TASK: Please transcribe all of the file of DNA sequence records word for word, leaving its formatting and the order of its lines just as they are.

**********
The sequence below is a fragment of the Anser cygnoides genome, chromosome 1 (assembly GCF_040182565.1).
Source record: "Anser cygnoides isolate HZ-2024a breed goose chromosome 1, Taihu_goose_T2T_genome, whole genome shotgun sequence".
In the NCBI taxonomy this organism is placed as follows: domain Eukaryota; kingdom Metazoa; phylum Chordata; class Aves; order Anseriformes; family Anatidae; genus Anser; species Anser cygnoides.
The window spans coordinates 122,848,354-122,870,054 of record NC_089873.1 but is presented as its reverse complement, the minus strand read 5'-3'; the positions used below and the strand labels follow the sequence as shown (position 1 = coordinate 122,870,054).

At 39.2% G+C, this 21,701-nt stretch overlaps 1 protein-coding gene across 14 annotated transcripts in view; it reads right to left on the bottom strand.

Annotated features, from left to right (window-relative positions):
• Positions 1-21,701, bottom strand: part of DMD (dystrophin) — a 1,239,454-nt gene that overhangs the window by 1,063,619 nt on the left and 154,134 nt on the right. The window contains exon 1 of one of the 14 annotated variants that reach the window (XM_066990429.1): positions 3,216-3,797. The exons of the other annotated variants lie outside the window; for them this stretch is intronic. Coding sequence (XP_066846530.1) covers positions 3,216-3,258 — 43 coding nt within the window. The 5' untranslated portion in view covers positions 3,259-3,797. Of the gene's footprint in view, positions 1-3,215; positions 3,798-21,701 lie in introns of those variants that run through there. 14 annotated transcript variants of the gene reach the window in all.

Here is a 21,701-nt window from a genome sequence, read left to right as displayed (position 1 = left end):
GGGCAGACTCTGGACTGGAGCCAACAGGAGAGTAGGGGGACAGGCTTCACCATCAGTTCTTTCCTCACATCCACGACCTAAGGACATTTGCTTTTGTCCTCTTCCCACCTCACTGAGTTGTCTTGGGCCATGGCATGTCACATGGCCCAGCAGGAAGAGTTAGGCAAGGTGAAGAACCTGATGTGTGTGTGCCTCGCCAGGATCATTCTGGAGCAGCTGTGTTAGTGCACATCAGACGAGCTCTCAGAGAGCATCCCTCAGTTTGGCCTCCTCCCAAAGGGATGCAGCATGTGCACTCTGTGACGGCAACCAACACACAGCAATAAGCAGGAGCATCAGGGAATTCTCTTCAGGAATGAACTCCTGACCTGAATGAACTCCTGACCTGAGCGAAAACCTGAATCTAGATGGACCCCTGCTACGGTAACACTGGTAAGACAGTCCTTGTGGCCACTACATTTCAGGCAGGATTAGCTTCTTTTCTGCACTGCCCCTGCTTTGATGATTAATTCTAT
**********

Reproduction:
The sequence below is a fragment of the Anser cygnoides genome, chromosome 1 (assembly GCF_040182565.1).
Source record: "Anser cygnoides isolate HZ-2024a breed goose chromosome 1, Taihu_goose_T2T_genome, whole genome shotgun sequence".
In the NCBI taxonomy this organism is placed as follows: domain Eukaryota; kingdom Metazoa; phylum Chordata; class Aves; order Anseriformes; family Anatidae; genus Anser; species Anser cygnoides.
The window spans coordinates 122,848,354-122,870,054 of record NC_089873.1 but is presented as its reverse complement, the minus strand read 5'-3'; the positions used below and the strand labels follow the sequence as shown (position 1 = coordinate 122,870,054).

At 39.2% G+C, this 21,701-nt stretch overlaps 1 protein-coding gene across 14 annotated transcripts in view; it reads right to left on the bottom strand.

Annotated features, from left to right (window-relative positions):
• Positions 1-21,701, bottom strand: part of DMD (dystrophin) — a 1,239,454-nt gene that overhangs the window by 1,063,619 nt on the left and 154,134 nt on the right. The window contains exon 1 of one of the 14 annotated variants that reach the window (XM_066990429.1): positions 3,216-3,797. The exons of the other annotated variants lie outside the window; for them this stretch is intronic. Coding sequence (XP_066846530.1) covers positions 3,216-3,258 — 43 coding nt within the window. The 5' untranslated portion in view covers positions 3,259-3,797. Of the gene's footprint in view, positions 1-3,215; positions 3,798-21,701 lie in introns of those variants that run through there. 14 annotated transcript variants of the gene reach the window in all.

Here is a 21,701-nt window from a genome sequence, read left to right as displayed (position 1 = left end):
GGGCAGACTCTGGACTGGAGCCAACAGGAGAGTAGGGGGACAGGCTTCACCATCAGTTCTTTCCTCACATCCACGACCTAAGGACATTTGCTTTTGTCCTCTTCCCACCTCACTGAGTTGTCTTGGGCCATGGCATGTCACATGGCCCAGCAGGAAGAGTTAGGCAAGGTGAAGAACCTGATGTGTGTGTGCCTCGCCAGGATCATTCTGGAGCAGCTGTGTTAGTGCACATCAGACGAGCTCTCAGAGAGCATCCCTCAGTTTGGCCTCCTCCCAAAGGGATGCAGCATGTGCACTCTGTGACGGCAACCAACACACAGCAATAAGCAGGAGCATCAGGGAATTCTCTTCAGGAATGAACTCCTGACCTGAATGAACTCCTGACCTGAGCGAAAACCTGAATCTAGATGGACCCCTGCTACGGTAACACTGGTAAGACAGTCCTTGTGGCCACTACATTTCAGGCAGGATTAGCTTCTTTTCTGCACTGCCCCTGCTTTGATGATTAATTCTAT